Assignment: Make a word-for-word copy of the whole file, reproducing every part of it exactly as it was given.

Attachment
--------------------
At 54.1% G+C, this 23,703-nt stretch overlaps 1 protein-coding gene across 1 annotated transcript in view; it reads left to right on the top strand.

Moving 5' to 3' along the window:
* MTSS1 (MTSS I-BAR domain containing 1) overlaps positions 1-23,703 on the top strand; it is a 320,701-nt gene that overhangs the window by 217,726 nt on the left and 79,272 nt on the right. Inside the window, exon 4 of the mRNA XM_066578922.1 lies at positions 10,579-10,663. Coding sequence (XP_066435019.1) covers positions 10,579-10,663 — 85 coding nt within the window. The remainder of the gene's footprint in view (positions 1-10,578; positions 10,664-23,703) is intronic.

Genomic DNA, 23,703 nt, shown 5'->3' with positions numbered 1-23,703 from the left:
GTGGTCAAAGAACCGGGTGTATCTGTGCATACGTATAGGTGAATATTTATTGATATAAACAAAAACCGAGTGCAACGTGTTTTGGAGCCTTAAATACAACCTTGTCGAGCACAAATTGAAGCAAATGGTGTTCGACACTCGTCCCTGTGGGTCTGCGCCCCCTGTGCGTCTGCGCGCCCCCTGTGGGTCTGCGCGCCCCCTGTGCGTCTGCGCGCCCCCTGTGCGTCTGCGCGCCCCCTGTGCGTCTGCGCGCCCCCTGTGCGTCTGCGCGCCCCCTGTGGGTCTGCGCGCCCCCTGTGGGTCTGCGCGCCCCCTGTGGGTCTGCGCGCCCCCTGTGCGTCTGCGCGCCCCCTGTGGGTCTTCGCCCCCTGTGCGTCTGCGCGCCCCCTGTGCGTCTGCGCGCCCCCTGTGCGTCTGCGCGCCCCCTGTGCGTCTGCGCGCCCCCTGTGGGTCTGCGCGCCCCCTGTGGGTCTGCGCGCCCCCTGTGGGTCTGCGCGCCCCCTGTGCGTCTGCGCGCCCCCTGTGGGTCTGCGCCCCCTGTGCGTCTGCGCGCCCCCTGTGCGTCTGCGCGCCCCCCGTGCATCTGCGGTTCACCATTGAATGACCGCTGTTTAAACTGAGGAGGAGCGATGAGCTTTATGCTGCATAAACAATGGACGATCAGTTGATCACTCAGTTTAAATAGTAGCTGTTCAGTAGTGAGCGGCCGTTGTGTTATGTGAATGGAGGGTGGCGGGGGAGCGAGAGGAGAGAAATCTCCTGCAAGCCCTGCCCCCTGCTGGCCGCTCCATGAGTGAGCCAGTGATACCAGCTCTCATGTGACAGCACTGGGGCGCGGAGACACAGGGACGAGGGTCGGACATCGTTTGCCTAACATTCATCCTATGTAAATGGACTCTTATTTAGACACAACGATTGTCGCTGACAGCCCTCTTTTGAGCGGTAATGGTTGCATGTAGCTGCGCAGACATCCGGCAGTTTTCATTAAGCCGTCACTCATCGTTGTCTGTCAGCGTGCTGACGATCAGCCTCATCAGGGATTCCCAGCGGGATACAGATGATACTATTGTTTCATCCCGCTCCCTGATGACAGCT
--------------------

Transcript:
At 54.1% G+C, this 23,703-nt stretch overlaps 1 protein-coding gene across 1 annotated transcript in view; it reads left to right on the top strand.

Moving 5' to 3' along the window:
* MTSS1 (MTSS I-BAR domain containing 1) overlaps positions 1-23,703 on the top strand; it is a 320,701-nt gene that overhangs the window by 217,726 nt on the left and 79,272 nt on the right. Inside the window, exon 4 of the mRNA XM_066578922.1 lies at positions 10,579-10,663. Coding sequence (XP_066435019.1) covers positions 10,579-10,663 — 85 coding nt within the window. The remainder of the gene's footprint in view (positions 1-10,578; positions 10,664-23,703) is intronic.

Genomic DNA, 23,703 nt, shown 5'->3' with positions numbered 1-23,703 from the left:
GTGGTCAAAGAACCGGGTGTATCTGTGCATACGTATAGGTGAATATTTATTGATATAAACAAAAACCGAGTGCAACGTGTTTTGGAGCCTTAAATACAACCTTGTCGAGCACAAATTGAAGCAAATGGTGTTCGACACTCGTCCCTGTGGGTCTGCGCCCCCTGTGCGTCTGCGCGCCCCCTGTGGGTCTGCGCGCCCCCTGTGCGTCTGCGCGCCCCCTGTGCGTCTGCGCGCCCCCTGTGCGTCTGCGCGCCCCCTGTGCGTCTGCGCGCCCCCTGTGGGTCTGCGCGCCCCCTGTGGGTCTGCGCGCCCCCTGTGGGTCTGCGCGCCCCCTGTGCGTCTGCGCGCCCCCTGTGGGTCTTCGCCCCCTGTGCGTCTGCGCGCCCCCTGTGCGTCTGCGCGCCCCCTGTGCGTCTGCGCGCCCCCTGTGCGTCTGCGCGCCCCCTGTGGGTCTGCGCGCCCCCTGTGGGTCTGCGCGCCCCCTGTGGGTCTGCGCGCCCCCTGTGCGTCTGCGCGCCCCCTGTGGGTCTGCGCCCCCTGTGCGTCTGCGCGCCCCCTGTGCGTCTGCGCGCCCCCCGTGCATCTGCGGTTCACCATTGAATGACCGCTGTTTAAACTGAGGAGGAGCGATGAGCTTTATGCTGCATAAACAATGGACGATCAGTTGATCACTCAGTTTAAATAGTAGCTGTTCAGTAGTGAGCGGCCGTTGTGTTATGTGAATGGAGGGTGGCGGGGGAGCGAGAGGAGAGAAATCTCCTGCAAGCCCTGCCCCCTGCTGGCCGCTCCATGAGTGAGCCAGTGATACCAGCTCTCATGTGACAGCACTGGGGCGCGGAGACACAGGGACGAGGGTCGGACATCGTTTGCCTAACATTCATCCTATGTAAATGGACTCTTATTTAGACACAACGATTGTCGCTGACAGCCCTCTTTTGAGCGGTAATGGTTGCATGTAGCTGCGCAGACATCCGGCAGTTTTCATTAAGCCGTCACTCATCGTTGTCTGTCAGCGTGCTGACGATCAGCCTCATCAGGGATTCCCAGCGGGATACAGATGATACTATTGTTTCATCCCGCTCCCTGATGACAGCT